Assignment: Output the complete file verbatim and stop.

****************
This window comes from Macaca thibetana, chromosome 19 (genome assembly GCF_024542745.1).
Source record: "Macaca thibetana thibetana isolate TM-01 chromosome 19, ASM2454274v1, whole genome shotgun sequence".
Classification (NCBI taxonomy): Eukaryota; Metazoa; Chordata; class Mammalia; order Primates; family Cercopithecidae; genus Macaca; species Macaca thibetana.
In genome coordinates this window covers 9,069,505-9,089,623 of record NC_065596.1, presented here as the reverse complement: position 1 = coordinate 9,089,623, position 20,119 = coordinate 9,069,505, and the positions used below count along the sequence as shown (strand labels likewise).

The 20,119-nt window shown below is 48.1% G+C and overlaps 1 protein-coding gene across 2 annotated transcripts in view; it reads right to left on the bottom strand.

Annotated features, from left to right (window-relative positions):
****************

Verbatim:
This window comes from Macaca thibetana, chromosome 19 (genome assembly GCF_024542745.1).
Source record: "Macaca thibetana thibetana isolate TM-01 chromosome 19, ASM2454274v1, whole genome shotgun sequence".
Classification (NCBI taxonomy): Eukaryota; Metazoa; Chordata; class Mammalia; order Primates; family Cercopithecidae; genus Macaca; species Macaca thibetana.
In genome coordinates this window covers 9,069,505-9,089,623 of record NC_065596.1, presented here as the reverse complement: position 1 = coordinate 9,089,623, position 20,119 = coordinate 9,069,505, and the positions used below count along the sequence as shown (strand labels likewise).

The 20,119-nt window shown below is 48.1% G+C and overlaps 1 protein-coding gene across 2 annotated transcripts in view; it reads right to left on the bottom strand.

Annotated features, from left to right (window-relative positions):